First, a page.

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Normally to write about something or someone, I read the book pretty quickly, circling the lines and poems and passages that grab me (today while re-experiencing the sensation of passing through the arcades of last night’s dreams. It’s early.) Usually, then, if I’ve pulled the pieces out I emphasized I now print them out, focusing on them and sometimes going back to the full text but mostly increasingly focusing on less so I can extract more out of it. Saying something. Erica Kaufman’s Instant Classic has haunted and befuddled me since I heard it last spring when we read together in Brooklyn one night just before she published it. When I submit these poems of hers to the normal treatment the work I responded to so helplessly does not remain—I have a shrink wrapped version of her Instant Classic which by the way has lately been published in an amended version meaning more has been published of what feels now like an even longer work I hope. All of these classics are headed by tiny fragments like the one that begins this piece. All are quotes by men—Wordsworth and Bahktin, Barthes and so on. Great quotes and in a way her instant classics are just “a gloss.” Some of the rhythm of the quotes lives on in the text that follows like a joke among a group of friends keeps waving and developing. To talk about Erica Kaufman’s book in a way the best way might be to talk about it to someone who doesn’t read poetry much and doesn’t know what it is. Because to describe her embodied pile-on style is to describe what I’ve come to know it (poetry) does. Her poem ends:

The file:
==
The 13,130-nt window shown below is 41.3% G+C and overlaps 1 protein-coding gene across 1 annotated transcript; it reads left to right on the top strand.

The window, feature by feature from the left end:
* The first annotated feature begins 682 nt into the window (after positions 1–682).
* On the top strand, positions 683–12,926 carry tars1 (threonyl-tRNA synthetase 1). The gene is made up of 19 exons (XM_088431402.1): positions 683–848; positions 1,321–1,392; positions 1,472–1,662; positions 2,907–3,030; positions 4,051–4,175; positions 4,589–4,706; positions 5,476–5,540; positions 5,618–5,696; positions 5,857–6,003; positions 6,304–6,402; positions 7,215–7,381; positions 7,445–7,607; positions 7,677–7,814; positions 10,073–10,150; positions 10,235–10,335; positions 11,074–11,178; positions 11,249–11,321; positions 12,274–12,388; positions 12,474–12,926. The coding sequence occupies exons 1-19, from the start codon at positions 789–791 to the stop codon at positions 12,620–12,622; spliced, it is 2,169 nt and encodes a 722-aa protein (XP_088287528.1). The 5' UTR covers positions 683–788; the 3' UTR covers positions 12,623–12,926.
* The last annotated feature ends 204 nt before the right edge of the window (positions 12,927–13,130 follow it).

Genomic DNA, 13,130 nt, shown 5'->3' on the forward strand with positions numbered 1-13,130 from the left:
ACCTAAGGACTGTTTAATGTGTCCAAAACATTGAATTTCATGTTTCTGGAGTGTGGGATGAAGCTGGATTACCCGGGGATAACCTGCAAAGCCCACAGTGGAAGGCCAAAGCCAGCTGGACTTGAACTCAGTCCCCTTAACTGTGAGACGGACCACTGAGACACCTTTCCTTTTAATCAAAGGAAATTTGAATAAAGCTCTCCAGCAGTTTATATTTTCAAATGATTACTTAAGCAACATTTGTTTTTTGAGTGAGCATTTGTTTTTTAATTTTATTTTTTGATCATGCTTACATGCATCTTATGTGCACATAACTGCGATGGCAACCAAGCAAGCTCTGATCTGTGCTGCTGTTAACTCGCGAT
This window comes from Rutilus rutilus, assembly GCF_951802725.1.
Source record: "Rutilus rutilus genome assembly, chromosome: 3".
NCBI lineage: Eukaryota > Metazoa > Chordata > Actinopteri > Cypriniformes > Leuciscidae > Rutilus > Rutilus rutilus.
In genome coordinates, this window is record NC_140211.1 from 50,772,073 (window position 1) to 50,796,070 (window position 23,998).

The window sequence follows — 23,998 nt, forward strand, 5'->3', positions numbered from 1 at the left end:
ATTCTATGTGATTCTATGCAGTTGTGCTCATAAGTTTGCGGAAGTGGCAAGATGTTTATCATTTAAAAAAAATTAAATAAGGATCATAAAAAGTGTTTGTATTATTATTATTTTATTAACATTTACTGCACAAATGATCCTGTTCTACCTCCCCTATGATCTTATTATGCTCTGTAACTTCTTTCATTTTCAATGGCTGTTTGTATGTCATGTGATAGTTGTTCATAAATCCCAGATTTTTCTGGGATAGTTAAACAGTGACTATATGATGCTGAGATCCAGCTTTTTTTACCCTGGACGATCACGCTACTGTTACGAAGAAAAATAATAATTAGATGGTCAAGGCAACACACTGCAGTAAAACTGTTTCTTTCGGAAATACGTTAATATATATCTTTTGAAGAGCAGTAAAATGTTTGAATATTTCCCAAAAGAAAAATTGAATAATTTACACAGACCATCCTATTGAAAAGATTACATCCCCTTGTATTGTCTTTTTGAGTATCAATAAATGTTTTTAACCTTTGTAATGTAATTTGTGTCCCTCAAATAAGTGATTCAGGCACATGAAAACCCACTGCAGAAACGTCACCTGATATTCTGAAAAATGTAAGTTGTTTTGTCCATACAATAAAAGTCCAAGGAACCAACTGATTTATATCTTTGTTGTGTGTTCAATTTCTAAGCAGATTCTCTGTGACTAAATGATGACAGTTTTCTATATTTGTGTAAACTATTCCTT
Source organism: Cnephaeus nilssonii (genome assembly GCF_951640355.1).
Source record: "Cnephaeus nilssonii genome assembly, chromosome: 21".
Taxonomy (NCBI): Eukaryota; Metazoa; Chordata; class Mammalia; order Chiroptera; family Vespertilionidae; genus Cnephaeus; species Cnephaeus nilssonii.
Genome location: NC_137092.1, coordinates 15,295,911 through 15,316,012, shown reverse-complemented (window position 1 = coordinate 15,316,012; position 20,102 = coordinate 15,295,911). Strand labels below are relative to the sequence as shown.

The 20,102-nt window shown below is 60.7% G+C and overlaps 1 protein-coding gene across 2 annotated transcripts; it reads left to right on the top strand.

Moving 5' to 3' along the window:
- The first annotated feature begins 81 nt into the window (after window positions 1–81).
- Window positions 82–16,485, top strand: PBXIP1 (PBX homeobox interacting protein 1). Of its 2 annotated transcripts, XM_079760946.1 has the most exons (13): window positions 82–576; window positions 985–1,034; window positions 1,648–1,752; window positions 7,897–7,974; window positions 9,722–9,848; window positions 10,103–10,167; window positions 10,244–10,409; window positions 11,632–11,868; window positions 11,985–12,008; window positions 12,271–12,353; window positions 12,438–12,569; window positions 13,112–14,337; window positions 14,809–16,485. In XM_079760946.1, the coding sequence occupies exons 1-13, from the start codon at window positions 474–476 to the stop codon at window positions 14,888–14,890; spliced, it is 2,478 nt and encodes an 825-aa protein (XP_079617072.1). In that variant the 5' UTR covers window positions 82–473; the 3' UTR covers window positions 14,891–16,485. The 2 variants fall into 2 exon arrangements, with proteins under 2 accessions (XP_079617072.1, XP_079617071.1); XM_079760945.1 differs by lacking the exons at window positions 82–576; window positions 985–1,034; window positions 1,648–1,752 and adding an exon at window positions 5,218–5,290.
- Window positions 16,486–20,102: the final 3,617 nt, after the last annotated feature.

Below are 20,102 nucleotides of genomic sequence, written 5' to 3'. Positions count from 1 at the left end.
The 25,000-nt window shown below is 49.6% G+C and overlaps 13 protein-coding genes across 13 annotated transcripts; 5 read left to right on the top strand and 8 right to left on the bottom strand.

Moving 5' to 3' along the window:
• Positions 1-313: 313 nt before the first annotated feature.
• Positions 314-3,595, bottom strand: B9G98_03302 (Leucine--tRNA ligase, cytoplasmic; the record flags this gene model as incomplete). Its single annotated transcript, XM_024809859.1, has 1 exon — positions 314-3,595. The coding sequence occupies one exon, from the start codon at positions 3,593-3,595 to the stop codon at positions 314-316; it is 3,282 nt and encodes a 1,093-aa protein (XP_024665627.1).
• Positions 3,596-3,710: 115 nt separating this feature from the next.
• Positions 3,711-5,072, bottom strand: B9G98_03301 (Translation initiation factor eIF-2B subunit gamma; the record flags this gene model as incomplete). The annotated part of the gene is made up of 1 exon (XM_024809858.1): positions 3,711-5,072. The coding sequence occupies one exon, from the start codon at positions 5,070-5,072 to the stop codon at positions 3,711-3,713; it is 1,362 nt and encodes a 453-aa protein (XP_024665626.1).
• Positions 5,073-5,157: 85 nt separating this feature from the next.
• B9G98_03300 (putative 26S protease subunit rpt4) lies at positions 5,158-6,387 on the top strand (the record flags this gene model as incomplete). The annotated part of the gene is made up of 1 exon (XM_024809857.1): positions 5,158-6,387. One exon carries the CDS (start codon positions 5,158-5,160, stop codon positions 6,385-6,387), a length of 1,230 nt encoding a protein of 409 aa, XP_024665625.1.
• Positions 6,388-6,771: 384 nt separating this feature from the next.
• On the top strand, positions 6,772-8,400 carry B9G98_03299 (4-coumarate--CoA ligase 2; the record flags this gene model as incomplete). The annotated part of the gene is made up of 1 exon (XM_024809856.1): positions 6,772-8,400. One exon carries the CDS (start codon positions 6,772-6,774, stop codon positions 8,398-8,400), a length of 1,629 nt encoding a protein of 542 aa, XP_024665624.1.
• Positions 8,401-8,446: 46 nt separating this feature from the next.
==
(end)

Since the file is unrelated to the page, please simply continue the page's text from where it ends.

the so-called reservoir a single harvest heartless
like the lone emu lone alpaca amongst the biblical
marching band progression o want to reside
Instant Classic ends in an ache. And still to want to say what I so much like about this work, all of it, is to keep remembering that earlier on, earliest when I read it, first heard it, I was obsessed with her obsession with amputation:
i don’t control my own
amputation a straw taken
to the puss of the road.
which is the beginning of her book. Is it loss or toast. Womanly. Spaciousness? A surrender?
Eileen Myles is author of more than a dozen volumes of poetry, fiction, and nonfiction including The Importance of Being Iceland: Travel Essays in Art, Inferno (A Poet’s Novel), and most recently Snowflake / Different Streets. She is Professor Emeritus at UC San Diego and lives in New York.
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